Europe: For The Euro, A Difficult Debut
Just as the Jan. 1 launch of the euro nears, the 11 member economies are bracing for a slowdown that could threaten their two-year recovery. With global turmoil expected to hit exports, economists have downgraded 1999 forecasts.
Developing countries take about 40% of the European Union's exports, and they have accounted for a big chunk of export growth, say economists at Morgan Stanley Dean Witter, who cut their 1999 euro-area growth forecast from 2.7% to 2.2%. But it's not just Asia and Eastern Europe. Demand in Britain, which takes 20% of the Continent's exports, is flagging, and the huge U.S. market will deteriorate. Moreover, the euro's estimated value has already risen 5% this year, due to weaker emerging-market currencies. With the dollar slipping, the euro's competitiveness will dip further.
The key word in the outlook, though, is slowdown, not stop. Euro-area growth is shifting toward domestic demand, and consumer spending should remain resilient. Clearly, slower growth will wipe out any prospect of cutting the region's 11% jobless rate. But low inflation will support real incomes, and cheap interest rates will boost housing and related businesses. The sector expected to be slammed hardest is business investment, especially in manufacturing, where weaker exports will hammer output and profits.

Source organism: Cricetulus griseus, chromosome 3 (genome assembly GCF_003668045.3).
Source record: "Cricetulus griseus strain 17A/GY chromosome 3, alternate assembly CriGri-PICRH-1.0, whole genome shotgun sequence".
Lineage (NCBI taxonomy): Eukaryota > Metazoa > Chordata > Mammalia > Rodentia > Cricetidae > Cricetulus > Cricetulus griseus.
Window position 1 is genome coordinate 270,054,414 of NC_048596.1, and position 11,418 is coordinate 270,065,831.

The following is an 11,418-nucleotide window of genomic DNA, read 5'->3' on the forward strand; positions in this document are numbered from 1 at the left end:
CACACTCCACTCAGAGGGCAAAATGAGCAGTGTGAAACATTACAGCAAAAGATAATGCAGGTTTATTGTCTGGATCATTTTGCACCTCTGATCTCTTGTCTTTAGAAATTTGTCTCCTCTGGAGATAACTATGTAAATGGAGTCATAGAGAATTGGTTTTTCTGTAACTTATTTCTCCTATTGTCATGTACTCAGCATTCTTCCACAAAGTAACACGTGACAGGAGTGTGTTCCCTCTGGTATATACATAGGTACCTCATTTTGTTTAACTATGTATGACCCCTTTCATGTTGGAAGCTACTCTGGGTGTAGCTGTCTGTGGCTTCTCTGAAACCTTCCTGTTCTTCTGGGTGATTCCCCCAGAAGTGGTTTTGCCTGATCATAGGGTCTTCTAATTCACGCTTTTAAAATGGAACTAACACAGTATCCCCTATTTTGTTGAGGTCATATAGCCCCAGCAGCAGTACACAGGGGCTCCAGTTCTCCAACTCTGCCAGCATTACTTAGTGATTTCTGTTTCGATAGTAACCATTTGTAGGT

The betting is that the European Central Bank will establish the euro-zone interest rate at the current Bundesbank repo rate of 3.3% (table). Spain and Italy are the best positioned for growth in 1999, with Spain already showing considerable momentum. Both will benefit from the rate cuts required for convergence. Germany and France are likely to see growth suffer the most. Germany will take a double hit from eastern Europe, given its export ties and loan exposure. The fortunes of France and Germany will set the tone for euro-land, since the two are responsible for some 55% of the area's output.